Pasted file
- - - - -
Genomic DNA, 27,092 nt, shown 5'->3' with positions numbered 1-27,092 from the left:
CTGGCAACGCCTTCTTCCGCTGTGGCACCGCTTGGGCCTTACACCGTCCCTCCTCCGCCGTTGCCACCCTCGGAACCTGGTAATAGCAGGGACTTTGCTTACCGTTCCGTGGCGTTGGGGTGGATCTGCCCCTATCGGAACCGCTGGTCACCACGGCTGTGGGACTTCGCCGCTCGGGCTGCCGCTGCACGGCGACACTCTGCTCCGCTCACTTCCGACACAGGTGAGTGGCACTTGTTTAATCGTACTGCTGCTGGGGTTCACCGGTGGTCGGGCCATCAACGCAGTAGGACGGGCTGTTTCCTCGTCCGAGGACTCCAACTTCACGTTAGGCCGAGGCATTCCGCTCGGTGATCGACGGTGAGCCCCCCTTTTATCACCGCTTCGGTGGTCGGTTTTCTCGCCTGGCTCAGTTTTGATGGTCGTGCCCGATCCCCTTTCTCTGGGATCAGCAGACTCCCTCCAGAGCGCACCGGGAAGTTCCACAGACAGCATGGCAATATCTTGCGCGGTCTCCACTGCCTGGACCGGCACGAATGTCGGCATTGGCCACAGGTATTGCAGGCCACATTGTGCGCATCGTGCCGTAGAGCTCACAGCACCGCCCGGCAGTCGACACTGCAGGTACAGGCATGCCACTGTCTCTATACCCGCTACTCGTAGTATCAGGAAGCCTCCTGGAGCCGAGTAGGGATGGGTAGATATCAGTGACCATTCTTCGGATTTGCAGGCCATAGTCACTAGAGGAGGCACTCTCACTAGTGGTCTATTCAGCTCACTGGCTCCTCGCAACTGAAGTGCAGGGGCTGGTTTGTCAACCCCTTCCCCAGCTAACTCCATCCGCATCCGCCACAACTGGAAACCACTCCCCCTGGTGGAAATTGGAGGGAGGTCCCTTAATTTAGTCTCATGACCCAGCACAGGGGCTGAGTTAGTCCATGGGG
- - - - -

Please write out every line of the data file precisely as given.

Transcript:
Genomic DNA, 27,092 nt, shown 5'->3' with positions numbered 1-27,092 from the left:
CTGGCAACGCCTTCTTCCGCTGTGGCACCGCTTGGGCCTTACACCGTCCCTCCTCCGCCGTTGCCACCCTCGGAACCTGGTAATAGCAGGGACTTTGCTTACCGTTCCGTGGCGTTGGGGTGGATCTGCCCCTATCGGAACCGCTGGTCACCACGGCTGTGGGACTTCGCCGCTCGGGCTGCCGCTGCACGGCGACACTCTGCTCCGCTCACTTCCGACACAGGTGAGTGGCACTTGTTTAATCGTACTGCTGCTGGGGTTCACCGGTGGTCGGGCCATCAACGCAGTAGGACGGGCTGTTTCCTCGTCCGAGGACTCCAACTTCACGTTAGGCCGAGGCATTCCGCTCGGTGATCGACGGTGAGCCCCCCTTTTATCACCGCTTCGGTGGTCGGTTTTCTCGCCTGGCTCAGTTTTGATGGTCGTGCCCGATCCCCTTTCTCTGGGATCAGCAGACTCCCTCCAGAGCGCACCGGGAAGTTCCACAGACAGCATGGCAATATCTTGCGCGGTCTCCACTGCCTGGACCGGCACGAATGTCGGCATTGGCCACAGGTATTGCAGGCCACATTGTGCGCATCGTGCCGTAGAGCTCACAGCACCGCCCGGCAGTCGACACTGCAGGTACAGGCATGCCACTGTCTCTATACCCGCTACTCGTAGTATCAGGAAGCCTCCTGGAGCCGAGTAGGGATGGGTAGATATCAGTGACCATTCTTCGGATTTGCAGGCCATAGTCACTAGAGGAGGCACTCTCACTAGTGGTCTATTCAGCTCACTGGCTCCTCGCAACTGAAGTGCAGGGGCTGGTTTGTCAACCCCTTCCCCAGCTAACTCCATCCGCATCCGCCACAACTGGAAACCACTCCCCCTGGTGGAAATTGGAGGGAGGTCCCTTAATTTAGTCTCATGACCCAGCACAGGGGCTGAGTTAGTCCATGGGG